I thought CERN was all about science. What's this about building bridges?

      International co-operation is pretty critical in science, without touching on politics at all. That's one of the great things about conferences. I went to a conference in the US earlier in the year, and met someone doing a PhD in hydrology. After chatting with them, it turned out that as part of their work they had collected a pretty comprehensive set of deep-sea water samples for an area I was interested in. I work on marine microbiology, and my university has no way of collecting deep-sea water samples. After a little discussion and a few polite emails later to her P.I., they kindly gave me pretty hefty aliquots of water from as deep as 5,600m below the sea surface. That stuff has been pretty central to the work in my PhD and like I said, I had no way of getting it on my own.

      International co-operation, collaboration and exchanges of ideas and equipment/samples is incredibly important and doesn't have to involve politics one bit.

    • by Dunbal (464142) *
      Engineering is not science?
      • Engineering is union of applied science, business and art.

      • Engineering is not science?

        No, engineering is not science in the same way that a reader of a book is not an author. Engineering uses science. If you need further proof just look at the vast majority of universities: science and engineering and separate faculties.

    • by mysidia (191772) *

      I thought CERN was all about science. What's this about building bridges?

      Building bridges facilitates Science by providing more sources of $$$.

      CERN is about science, but even Newton had to eat.

      I'm a bit taken aback that they've allowed a non-European country to join, but the United States is still relegated to "Observer status" (E.g. 'Source of $$$, but not allowed to participate or become a full member')

      • I'm a bit taken aback that they've allowed a non-European country to join, but the United States is still relegated to "Observer status" (E.g. 'Source of $$$, but not allowed to participate or become a full member')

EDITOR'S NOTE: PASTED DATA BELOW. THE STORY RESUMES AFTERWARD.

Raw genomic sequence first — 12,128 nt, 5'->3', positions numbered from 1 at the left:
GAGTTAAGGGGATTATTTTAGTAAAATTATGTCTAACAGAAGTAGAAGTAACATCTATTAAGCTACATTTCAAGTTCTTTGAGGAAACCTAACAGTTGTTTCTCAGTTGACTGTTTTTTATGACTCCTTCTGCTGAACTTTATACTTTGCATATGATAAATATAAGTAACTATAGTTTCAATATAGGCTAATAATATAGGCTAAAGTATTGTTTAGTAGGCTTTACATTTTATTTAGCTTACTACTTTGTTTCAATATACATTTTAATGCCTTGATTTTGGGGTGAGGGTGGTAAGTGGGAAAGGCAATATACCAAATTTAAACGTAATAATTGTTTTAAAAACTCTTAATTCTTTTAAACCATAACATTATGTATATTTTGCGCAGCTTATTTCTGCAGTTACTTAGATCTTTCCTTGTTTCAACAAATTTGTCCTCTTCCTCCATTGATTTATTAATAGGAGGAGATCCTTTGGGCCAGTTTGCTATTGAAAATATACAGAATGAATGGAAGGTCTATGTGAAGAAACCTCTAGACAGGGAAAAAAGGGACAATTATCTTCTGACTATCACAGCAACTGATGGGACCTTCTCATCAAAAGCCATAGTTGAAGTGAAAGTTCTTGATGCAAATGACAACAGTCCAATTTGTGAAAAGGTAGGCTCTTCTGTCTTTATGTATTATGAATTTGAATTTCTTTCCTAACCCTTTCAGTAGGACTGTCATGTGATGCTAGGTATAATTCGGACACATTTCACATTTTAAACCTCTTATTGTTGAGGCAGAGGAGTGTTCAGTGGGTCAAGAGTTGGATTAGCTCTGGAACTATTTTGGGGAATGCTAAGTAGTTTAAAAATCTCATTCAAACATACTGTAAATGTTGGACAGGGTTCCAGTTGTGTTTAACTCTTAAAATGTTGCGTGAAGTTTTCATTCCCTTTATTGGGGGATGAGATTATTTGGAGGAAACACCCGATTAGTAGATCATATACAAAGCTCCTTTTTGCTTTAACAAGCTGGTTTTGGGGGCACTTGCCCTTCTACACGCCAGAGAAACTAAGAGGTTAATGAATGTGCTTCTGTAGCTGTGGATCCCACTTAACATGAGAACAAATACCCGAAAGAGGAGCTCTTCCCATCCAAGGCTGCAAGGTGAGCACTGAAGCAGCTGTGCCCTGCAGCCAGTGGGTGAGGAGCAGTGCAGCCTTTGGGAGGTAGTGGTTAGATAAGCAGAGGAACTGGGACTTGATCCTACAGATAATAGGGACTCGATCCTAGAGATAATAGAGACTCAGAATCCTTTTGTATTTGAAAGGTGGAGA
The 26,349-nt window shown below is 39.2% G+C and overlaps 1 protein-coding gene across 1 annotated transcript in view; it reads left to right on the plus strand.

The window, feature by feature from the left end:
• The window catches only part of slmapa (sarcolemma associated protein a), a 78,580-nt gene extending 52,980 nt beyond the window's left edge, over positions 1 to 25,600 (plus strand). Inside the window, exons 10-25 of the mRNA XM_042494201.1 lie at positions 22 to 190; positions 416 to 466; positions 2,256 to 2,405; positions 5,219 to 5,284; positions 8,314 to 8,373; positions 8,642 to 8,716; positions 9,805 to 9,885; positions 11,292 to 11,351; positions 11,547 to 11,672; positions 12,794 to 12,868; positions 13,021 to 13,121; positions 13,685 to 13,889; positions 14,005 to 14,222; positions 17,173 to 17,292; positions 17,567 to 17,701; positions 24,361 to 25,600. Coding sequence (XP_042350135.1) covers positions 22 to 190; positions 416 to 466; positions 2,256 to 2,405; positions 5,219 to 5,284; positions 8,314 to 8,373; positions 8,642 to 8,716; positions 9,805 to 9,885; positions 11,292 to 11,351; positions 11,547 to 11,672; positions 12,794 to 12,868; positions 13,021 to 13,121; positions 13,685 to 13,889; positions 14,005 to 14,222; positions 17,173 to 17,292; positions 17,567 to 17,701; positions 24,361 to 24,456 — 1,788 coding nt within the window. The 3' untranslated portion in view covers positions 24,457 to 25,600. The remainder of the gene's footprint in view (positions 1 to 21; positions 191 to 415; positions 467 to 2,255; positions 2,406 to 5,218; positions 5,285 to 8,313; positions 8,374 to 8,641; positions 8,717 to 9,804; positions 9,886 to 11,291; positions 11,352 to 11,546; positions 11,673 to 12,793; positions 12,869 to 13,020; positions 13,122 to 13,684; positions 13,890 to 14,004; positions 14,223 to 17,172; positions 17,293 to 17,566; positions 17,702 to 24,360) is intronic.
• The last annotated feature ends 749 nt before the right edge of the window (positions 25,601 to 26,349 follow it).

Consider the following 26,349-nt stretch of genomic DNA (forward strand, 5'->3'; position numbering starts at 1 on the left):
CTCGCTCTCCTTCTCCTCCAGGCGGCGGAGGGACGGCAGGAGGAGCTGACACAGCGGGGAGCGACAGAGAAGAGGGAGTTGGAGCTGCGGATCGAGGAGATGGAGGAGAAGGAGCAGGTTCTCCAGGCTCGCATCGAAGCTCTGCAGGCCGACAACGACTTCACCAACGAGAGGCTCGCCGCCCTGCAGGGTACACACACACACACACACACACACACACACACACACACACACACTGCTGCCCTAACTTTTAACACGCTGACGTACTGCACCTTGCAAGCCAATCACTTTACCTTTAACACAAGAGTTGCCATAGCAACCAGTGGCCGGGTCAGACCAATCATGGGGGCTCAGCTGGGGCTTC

Then you'll be glad to know that the US are not a "source of $$$" for CERN:
        CERN budget by states [web.cern.ch] [2009 budget, seems to be the newest available].

        Yes, goods and services (designing and building stuff) did and do come from the US too, but those
        happen with full scientific involvement of several big American universities and research facilities.

        I have no idea where you got the idea from that the US don't participate in CERN research,
        or are even somehow forbidden to do so.

    • I thought CERN was all about science. What's this about building bridges?

      CERN was founded in the post second world war period. Part of its aim was to build bridges between nations THROUGH science since it was well recognised that science provides a common goal to work towards and that scientists are usually pretty open minded about most things. It certainly worked for me - as a Brit I now have many friends and colleagues scattered around the globe from a huge variety of different national, cultural and religious backgrounds thanks to CERN.

    • by DesScorp (410532)

      "It is a vital part of our mission to build bridges between nations."

      I thought CERN was all about science. What's this about building bridges?

      Absolutely. Despite all of the talk here about "Science should be above politics", this seems politically-motivated. If you want to expand CERN beyond the boundaries of Europe because you want to add the best scientific minds you can to your group, then just say so (and Israel has a first-rate groups of scientists and engineers). But leave politics out of it. Stick to the science, and leave "building bridges" to the diplomats, please. Just come out and say "Hey, Israel has top scientists and we want them in

  • What's more interesting to me than Israel joining specifically, is the "first non-European member of the European Organization for Nuclear Research". Is Israel simply an exception, or will CERN be moving to less of a European focus in the future? For example, Turkey has applied for membership; will they eventually join? Could other in-the-region-of-Europe states like Egypt join?

1: No code table for op: ++post

Working...